Australia: Damning productivity report sparks clarion call for collaborations

SOURCE: Shutterstock
Hit by drought, labour productivity in agriculture has dropped by 12 percent.

By U2B Staff 

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A report examining Australia’s productivity and wage performance in recent years has revealed a worrying, if unsurprising, trend: growth has stagnated on both accounts.

An economy struggling to pick itself up after the end of the mining investment boom earlier in the decade has seen labour and multifactor productivity slump to 0.4 percent and 0.5 percent respectively in 2017-18, well below the 2.2 percent average recorded since 1974.

Corresponding to these outcomes, economy-wide growth rate also proved poor at just 0.2 percent.

According to the report released Tuesday by the Productivity Commission (PC), the problems were particularly acute in the 16-industry market sector of the economy, with the worst sectors being agriculture, construction, utilities and transport and logistics. In mining, labour productivity went from 4.6 percent growth in fiscal 2016 to a 0.4 percent decline within just two years.

The sectors performing well include administrative services (8.2 percent growth), finance and insurance (6.9 percent) and professional services (4.1 percent).

The great productivity slowdown

Productivity in Australia’s construction sector has been slow. Source: Shutterstock

The numbers also show that although the Australian economy expanded by 2.8 percent, continuing 27 years of uninterrupted growth, this is largely a reflection of an increase in inputs and has not translated into robust productivity growth.

The output growth, it appears, was primarily due to an increase in inputs – ie. labour supply and participation have increased in Australia, correspondingly increasing the productive capacity of the economy. So while output is relatively buoyant, it’s not because Australia is “doing things better”, PC chairman Michael Brennan says.

In addition to that, real (consumer) wage growth (the degree to which nominal wages outpaces the prices of goods and services) is now at its lowest since the mid-1980s.

PC says a “puzzling” gap has opened between labour productivity and real wage growth – ie. despite positive growth in productivity, this has not been translated into comparable real wage growth over the period from 2011-12.


Australian businesses not investing in R&D

A massive contributor to the glum outlook is the lack of private investment in research and development, a bad sign for a growing economy.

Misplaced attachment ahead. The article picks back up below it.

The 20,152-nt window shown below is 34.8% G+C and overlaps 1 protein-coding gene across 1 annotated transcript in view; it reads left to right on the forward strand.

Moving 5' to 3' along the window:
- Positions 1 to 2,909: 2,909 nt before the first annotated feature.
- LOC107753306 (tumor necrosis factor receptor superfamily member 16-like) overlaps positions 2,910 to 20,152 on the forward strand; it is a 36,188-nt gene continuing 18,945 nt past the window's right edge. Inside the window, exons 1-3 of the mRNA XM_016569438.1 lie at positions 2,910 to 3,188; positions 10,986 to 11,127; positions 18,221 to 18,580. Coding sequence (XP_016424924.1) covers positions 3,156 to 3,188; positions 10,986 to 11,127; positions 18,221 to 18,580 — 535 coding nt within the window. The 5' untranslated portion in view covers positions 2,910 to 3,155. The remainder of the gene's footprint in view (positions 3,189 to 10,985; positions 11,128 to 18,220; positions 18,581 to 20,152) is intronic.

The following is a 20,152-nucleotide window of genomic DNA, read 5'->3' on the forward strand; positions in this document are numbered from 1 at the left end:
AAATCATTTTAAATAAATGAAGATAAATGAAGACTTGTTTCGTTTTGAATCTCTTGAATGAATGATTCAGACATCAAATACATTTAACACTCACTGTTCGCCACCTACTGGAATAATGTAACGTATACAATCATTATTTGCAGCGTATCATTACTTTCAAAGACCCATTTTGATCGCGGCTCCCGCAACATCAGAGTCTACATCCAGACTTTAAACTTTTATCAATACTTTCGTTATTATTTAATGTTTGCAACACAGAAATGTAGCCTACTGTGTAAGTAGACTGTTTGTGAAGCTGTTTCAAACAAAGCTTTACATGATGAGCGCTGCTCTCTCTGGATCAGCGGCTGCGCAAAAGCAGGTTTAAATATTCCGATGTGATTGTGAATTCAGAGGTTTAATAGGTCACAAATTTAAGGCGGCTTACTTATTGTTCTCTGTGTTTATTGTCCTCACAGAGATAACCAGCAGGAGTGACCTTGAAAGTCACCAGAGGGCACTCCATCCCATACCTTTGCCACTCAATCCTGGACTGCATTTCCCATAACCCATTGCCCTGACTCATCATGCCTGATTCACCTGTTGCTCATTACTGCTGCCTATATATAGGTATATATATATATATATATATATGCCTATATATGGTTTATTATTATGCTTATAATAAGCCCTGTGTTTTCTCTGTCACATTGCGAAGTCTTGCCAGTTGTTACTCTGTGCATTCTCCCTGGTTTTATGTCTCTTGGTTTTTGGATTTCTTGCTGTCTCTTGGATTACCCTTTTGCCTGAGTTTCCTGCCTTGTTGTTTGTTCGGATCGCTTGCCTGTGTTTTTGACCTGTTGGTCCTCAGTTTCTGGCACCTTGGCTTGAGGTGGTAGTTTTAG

Economy-wide capital use increased just 1.9 percent in 2017-18, a similar rate in the two years prior but still well below the historical average of 4 percent from 1974-75.

“This is troubling because investment typically embodies new technologies, which complement people’s skill development and innovation,” the commission says.

“This is especially so for investment in research and development, where capital stocks are now falling, and even more so, new investment.”

Australia productivity growth

It adds that growth in R&D capital formation is now even more subdued than general capital formation, which means the R&D investment share of total investment has also fallen.

In simple terms, Australian businesses are not innovating nearly enough.

“The share of businesses that are innovators — which goes beyond R&D spending — is no longer growing. There is also some evidence that investment in performance assessment within business — a key feature of good management — is also declining,” the commission says.

Universities ‘ready, willing and able’ to help

Acknowledging the worrying nature of the report’s headline figures, Australia’s universities have responded by reminding businesses to collaborate more.

Universities Australia Chief Executive Catriona Jackson said the nation’s universities were “ready, willing and able” to work with businesses to help arrest this slide in productivity through more research collaborations.

“This slowdown is troubling for the nation’s productivity and economic growth — and that should concern all Australians,” she said. “This is because — as the Productivity Commission notes — private sector R&D investment is often in new technologies, which complement skill development and innovation in the labour force.”

“Australia has some of the world’s best and brightest innovators, researchers and experts in our nation’s universities — and they can help businesses maximise returns from their R&D investment. We urge businesses to take a closer look at what our world-class university system can do to help your firm to innovate and grow.”


Collaborations could add billions of dollars to business bottom lines, Jackson noted, citing figures from a Cadence Economics study in 2018. The study commissioned by the university peak body had found that the 16,000 Australian firms who partnered with universities derived AU$10.6 billion from the collaborations.

“By tapping into this university brains trust, business can source new ideas, get the jump on early-stage research and cut the time it takes to bring new products to market,” Jackson said.

“And there is a strong return on investment for businesses who direct their R&D spend into collaborative research with a university — AU$4.50 for every dollar invested.”